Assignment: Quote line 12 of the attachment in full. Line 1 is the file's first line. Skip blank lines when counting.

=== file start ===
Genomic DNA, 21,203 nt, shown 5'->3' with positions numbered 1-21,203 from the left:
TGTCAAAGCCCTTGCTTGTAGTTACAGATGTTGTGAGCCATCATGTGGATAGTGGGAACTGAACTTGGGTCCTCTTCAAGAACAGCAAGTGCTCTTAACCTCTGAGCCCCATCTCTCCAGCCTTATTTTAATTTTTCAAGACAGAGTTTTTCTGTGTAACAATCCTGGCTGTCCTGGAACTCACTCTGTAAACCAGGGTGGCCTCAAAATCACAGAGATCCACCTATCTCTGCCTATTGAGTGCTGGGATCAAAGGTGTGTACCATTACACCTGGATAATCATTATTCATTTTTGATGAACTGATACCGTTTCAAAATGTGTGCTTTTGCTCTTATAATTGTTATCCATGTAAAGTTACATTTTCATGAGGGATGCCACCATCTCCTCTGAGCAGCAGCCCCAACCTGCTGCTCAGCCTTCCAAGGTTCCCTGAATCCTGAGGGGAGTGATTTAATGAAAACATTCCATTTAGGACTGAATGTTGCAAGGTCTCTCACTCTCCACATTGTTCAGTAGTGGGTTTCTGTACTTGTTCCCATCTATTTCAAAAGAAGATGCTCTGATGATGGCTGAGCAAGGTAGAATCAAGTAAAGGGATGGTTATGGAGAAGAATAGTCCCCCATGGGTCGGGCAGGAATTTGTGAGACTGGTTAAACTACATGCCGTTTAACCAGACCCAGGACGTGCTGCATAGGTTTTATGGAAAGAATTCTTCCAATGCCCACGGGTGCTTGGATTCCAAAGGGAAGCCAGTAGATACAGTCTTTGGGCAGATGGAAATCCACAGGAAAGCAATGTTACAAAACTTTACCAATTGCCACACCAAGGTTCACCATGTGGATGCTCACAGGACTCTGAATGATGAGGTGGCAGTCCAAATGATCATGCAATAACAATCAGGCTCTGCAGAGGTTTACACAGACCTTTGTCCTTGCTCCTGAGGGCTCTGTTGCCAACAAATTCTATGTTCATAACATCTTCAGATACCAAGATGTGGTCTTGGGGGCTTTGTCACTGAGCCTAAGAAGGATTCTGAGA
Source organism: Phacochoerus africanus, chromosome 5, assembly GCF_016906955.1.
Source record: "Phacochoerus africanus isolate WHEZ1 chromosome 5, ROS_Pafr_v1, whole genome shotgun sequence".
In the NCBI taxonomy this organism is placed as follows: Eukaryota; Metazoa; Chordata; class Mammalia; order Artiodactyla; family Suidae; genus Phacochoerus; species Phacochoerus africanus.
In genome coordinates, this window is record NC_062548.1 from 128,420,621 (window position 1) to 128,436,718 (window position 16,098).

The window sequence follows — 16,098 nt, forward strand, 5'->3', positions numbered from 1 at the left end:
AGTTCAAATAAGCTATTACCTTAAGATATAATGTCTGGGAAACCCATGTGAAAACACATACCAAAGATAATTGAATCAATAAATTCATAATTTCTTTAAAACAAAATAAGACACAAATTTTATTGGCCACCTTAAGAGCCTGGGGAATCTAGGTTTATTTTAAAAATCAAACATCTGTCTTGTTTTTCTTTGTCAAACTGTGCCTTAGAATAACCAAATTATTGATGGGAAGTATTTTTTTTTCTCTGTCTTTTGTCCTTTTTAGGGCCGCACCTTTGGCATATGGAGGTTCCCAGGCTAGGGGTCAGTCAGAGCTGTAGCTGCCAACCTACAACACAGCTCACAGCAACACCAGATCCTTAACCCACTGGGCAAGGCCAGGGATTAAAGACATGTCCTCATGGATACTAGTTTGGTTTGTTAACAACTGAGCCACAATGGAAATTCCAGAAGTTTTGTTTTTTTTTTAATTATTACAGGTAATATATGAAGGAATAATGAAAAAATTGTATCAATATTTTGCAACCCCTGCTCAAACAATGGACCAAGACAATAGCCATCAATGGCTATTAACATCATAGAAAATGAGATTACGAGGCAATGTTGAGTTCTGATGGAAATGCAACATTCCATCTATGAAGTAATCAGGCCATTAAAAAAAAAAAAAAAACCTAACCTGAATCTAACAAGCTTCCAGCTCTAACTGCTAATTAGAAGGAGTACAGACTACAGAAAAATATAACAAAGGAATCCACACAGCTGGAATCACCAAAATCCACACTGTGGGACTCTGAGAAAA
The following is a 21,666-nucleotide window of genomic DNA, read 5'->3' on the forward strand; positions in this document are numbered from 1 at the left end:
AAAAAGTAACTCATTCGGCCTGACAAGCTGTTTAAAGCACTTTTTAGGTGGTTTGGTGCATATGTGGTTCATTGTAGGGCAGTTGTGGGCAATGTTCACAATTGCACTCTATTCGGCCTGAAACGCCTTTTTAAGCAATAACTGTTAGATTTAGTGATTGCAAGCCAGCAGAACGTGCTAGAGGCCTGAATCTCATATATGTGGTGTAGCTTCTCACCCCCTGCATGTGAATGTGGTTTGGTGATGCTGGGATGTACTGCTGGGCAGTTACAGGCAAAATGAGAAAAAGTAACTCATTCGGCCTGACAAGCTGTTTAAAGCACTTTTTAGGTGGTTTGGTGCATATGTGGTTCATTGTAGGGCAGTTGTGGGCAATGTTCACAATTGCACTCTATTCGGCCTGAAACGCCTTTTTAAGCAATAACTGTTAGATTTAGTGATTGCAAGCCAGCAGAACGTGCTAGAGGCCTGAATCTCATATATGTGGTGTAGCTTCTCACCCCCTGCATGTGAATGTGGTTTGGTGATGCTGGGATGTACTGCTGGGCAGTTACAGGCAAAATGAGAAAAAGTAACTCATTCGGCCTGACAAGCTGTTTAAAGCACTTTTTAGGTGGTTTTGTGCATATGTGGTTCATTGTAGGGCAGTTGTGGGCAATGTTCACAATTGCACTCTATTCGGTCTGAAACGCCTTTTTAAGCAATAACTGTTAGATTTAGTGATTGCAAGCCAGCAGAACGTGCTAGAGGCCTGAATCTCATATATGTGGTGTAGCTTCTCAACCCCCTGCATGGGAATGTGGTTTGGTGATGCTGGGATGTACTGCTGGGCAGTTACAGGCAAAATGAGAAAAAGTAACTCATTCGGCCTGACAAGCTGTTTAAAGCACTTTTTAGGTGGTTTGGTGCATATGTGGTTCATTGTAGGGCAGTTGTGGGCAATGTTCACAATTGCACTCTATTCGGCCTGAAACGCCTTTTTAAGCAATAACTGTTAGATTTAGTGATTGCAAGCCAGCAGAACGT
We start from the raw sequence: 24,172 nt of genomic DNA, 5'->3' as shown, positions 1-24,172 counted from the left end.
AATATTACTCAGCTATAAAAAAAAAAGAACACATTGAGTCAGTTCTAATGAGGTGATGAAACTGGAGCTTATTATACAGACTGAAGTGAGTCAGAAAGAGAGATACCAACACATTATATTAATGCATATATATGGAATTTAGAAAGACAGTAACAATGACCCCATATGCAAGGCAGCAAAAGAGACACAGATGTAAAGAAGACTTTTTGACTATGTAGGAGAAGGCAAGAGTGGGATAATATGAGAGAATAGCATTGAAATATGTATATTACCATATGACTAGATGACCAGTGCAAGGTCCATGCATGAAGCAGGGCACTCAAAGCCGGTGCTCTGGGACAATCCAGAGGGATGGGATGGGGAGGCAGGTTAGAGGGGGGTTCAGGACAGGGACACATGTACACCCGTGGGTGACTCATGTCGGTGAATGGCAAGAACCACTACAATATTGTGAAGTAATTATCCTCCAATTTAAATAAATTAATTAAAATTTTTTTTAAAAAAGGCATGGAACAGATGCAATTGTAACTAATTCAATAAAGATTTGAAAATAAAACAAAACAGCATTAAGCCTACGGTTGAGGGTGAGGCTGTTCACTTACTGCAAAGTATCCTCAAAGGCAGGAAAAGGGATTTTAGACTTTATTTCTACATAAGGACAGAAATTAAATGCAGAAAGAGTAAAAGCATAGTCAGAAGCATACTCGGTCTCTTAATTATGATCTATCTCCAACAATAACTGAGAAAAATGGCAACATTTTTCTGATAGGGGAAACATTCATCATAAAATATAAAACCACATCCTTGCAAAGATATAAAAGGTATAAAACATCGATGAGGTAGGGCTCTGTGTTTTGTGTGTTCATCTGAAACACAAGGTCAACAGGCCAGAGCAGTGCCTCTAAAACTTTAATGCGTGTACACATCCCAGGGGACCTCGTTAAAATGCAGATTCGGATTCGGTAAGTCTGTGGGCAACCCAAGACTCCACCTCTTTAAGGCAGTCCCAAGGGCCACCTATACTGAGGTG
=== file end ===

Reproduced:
AATATTACTCAGCTATAAAAAAAAAAGAACACATTGAGTCAGTTCTAATGAGGTGATGAAACTGGAGCTTATTATACAGACTGAAGTGAGTCAGAAAGAGAGATACCAACACATTATATTAATGCATATATATGGAATTTAGAAAGACAGTAACAATGACCCCATATGCAAGGCAGCAAAAGAGACACAGATGTAAAGAAGACTTTTTGACTATGTAGGAGAAGGCAAGAGTGGGATAATATGAGAGAATAGCATTGAAATATGTATATTACCATATGACTAGATGACCAGTGCAAGGTCCATGCATGAAGCAGGGCACTCAAAGCCGGTGCTCTGGGACAATCCAGAGGGATGGGATGGGGAGGCAGGTTAGAGGGGGGTTCAGGACAGGGACACATGTACACCCGTGGGTGACTCATGTCGGTGAATGGCAAGAACCACTACAATATTGTGAAGTAATTATCCTCCAATTTAAATAAATTAATTAAAATTTTTTTTAAAAAAGGCATGGAACAGATGCAATTGTAACTAATTCAATAAAGATTTGAAAATAAAACAAAACAGCATTAAGCCTACGGTTGAGGGTGAGGCTGTTCACTTACTGCAAAGTATCCTCAAAGGCAGGAAAAGGGATTTTAGACTTTATTTCTACATAAGGACAGAAATTAAATGCAGAAAGAGTAAAAGCATAGTCAGAAGCATACTCGGTCTCTTAATTATGATCTATCTCCAACAATAACTGAGAAAAATGGCAACATTTTTCTGATAGGGGAAACATTCATCATAAAATATAAAACCACATCCTTGCAAAGATATAAAAGGTATAAAACATCGATGAGGTAGGGCTCTGTGTTTTGTGTGTTCATCTGAAACACAAGGTCAACAGGCCAGAGCAGTGCCTCTAAAACTTTAATGCGTGTACACATCCCAGGGGACCTCGTTAAAATGCAGATTCGGATTCGGTAAGTCTGTGGGCAACCCAAGACTCCACCTCTTTAAGGCAGTCCCAAGGGCCACCTATACTGAGGTG